The president will arrive in Rome on Tuesday evening. On Wednesday he will meet Pope Francis, Italian President Sergio Mattarella and Premier Paolo Gentiloni. (ANSA)
Palestine: Donald Trump has met with Palestinian leader Mahmoud Abbas in Bethlehem in the occupied West Bank as the US president seeks to restart peace talks between the Israelis and Palestinians. (Al Jazeera)
Spain: Pedro Sánchez has regained the leadership of Spain’s bitterly divided Socialist party seven months after being ousted in a coup that laid bare the faultlines within the PSOE and left its status as the main opposition party in jeopardy.
On Sunday night, Sánchez took 50% of the vote, sailing past his main rival, Susana Díaz, the president of the PSOE stronghold of Andalucía, who took 40%. The former Basque president Patxi López finished third with 10%. (The Guardian)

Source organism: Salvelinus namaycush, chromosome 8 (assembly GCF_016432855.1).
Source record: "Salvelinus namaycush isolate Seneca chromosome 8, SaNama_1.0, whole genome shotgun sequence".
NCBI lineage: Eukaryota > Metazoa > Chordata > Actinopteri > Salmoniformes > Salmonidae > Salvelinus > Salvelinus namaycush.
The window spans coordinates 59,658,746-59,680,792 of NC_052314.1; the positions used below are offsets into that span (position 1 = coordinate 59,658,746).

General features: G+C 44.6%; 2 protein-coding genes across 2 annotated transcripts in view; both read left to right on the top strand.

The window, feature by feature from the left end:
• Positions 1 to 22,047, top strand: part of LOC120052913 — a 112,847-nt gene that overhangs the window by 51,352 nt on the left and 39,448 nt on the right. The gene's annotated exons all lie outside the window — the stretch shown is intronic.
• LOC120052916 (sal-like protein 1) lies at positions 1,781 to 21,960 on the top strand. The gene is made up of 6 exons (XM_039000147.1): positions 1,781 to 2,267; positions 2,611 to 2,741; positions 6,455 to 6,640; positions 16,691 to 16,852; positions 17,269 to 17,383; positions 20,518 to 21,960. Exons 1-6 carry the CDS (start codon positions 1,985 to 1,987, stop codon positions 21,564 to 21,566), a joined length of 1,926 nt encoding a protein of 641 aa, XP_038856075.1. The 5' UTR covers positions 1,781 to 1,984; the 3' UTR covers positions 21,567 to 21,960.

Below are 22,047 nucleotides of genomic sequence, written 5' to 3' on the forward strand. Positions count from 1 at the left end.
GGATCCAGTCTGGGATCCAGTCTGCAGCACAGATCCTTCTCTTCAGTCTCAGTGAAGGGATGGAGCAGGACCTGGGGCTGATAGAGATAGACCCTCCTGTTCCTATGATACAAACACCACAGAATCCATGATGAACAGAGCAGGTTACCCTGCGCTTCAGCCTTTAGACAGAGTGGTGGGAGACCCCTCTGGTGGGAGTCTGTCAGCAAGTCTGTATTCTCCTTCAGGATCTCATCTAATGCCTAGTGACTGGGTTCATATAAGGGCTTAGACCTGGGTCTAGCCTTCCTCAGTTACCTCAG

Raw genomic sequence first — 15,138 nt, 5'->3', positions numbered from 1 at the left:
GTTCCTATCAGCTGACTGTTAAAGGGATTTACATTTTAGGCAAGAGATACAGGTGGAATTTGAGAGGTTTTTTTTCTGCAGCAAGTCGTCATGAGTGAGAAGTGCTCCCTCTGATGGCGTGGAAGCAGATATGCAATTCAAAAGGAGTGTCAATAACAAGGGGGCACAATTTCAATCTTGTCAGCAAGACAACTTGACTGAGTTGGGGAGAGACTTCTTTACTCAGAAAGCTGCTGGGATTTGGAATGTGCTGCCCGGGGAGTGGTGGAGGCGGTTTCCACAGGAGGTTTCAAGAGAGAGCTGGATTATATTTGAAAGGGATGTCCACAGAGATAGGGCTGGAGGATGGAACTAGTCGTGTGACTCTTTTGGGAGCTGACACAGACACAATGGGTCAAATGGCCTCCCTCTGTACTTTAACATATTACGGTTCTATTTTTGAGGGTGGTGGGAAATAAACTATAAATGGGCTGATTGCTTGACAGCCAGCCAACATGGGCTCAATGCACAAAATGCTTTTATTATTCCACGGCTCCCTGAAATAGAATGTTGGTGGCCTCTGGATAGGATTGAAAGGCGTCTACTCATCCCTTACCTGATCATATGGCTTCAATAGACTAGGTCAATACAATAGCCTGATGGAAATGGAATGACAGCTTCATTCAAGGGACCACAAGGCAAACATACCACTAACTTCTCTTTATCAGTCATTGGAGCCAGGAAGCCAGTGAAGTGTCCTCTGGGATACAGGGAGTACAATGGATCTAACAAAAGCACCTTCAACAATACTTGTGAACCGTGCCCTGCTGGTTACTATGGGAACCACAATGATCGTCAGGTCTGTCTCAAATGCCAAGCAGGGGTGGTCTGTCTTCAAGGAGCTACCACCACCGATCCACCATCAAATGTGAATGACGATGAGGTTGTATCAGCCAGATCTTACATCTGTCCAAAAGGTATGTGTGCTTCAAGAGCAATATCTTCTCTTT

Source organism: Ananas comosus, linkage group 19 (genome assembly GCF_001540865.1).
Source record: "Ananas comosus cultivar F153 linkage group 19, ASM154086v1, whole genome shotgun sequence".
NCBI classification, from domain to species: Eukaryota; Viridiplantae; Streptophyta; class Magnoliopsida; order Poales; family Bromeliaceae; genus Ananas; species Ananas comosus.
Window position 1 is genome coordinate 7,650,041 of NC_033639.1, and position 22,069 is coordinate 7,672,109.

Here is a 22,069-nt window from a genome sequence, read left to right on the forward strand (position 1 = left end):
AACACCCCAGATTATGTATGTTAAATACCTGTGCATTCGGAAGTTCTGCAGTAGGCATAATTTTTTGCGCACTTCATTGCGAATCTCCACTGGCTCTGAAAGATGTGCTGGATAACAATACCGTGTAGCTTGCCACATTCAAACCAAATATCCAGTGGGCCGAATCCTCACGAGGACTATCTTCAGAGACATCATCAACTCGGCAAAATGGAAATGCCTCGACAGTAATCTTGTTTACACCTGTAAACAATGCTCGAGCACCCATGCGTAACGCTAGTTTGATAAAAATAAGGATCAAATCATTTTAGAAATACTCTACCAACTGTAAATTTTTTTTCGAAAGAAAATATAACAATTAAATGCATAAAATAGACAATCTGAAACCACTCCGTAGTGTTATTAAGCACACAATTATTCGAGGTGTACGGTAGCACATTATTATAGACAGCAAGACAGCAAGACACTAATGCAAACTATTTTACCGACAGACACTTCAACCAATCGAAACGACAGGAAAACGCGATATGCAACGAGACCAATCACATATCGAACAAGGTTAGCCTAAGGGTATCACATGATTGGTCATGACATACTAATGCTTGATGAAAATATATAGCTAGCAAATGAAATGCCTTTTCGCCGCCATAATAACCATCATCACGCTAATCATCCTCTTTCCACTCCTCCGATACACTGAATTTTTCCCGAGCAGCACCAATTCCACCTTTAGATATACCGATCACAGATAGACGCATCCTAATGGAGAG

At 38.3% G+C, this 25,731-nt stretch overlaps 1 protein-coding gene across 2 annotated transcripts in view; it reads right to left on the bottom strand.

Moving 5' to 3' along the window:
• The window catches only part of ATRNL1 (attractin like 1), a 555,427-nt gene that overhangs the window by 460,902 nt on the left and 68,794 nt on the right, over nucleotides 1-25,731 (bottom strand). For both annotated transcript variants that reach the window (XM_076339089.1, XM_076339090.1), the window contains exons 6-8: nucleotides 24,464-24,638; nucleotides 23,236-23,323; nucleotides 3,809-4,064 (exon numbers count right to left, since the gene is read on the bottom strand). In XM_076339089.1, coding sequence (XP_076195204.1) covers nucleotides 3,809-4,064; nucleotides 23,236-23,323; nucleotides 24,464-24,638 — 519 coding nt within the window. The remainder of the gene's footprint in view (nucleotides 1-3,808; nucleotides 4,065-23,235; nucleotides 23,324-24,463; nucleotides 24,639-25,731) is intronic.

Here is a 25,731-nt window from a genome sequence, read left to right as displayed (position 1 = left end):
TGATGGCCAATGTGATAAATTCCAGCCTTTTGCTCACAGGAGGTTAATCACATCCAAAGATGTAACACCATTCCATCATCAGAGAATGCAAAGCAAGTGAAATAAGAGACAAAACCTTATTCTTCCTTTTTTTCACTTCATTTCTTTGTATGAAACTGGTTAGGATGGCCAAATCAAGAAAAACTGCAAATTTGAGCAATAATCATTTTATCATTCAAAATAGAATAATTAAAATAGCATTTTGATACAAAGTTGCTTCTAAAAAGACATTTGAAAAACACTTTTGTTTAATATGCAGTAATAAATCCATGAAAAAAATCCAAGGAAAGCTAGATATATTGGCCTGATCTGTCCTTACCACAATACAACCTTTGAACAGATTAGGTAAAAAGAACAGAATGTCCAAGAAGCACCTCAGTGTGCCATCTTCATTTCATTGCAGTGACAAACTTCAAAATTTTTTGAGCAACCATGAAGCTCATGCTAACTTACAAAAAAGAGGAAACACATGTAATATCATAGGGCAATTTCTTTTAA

Syria: A car bomb blast in Syria’s Homs city has killed at least four people and wounded 16, according to a monitoring group, which also reported a separate explosion in a suburb of the capital, Damascus.
The blast in Homs took place on Tuesday morning in al-Zahra neighbourhood, a government-held area, the UK-based Syrian Observatory for Human Rights said. (Al Jazeera)
UK: At least 22 people, including children, have been killed and 59 injured in a suicide bombing at a crowded pop concert in Manchester, the most deadly attack in Britain in a decade.
The horror unfolded at about 10.30pm on Monday at the end of a concert by the American singer Ariana Grande, whose music is popular with children and teenagers. The man who murdered 22 people and injured 59 others has been named as Salman Ramadan Abedi, a Mancunian of Libyan descent. (The Guardian)
Wednesday, 24 May 2017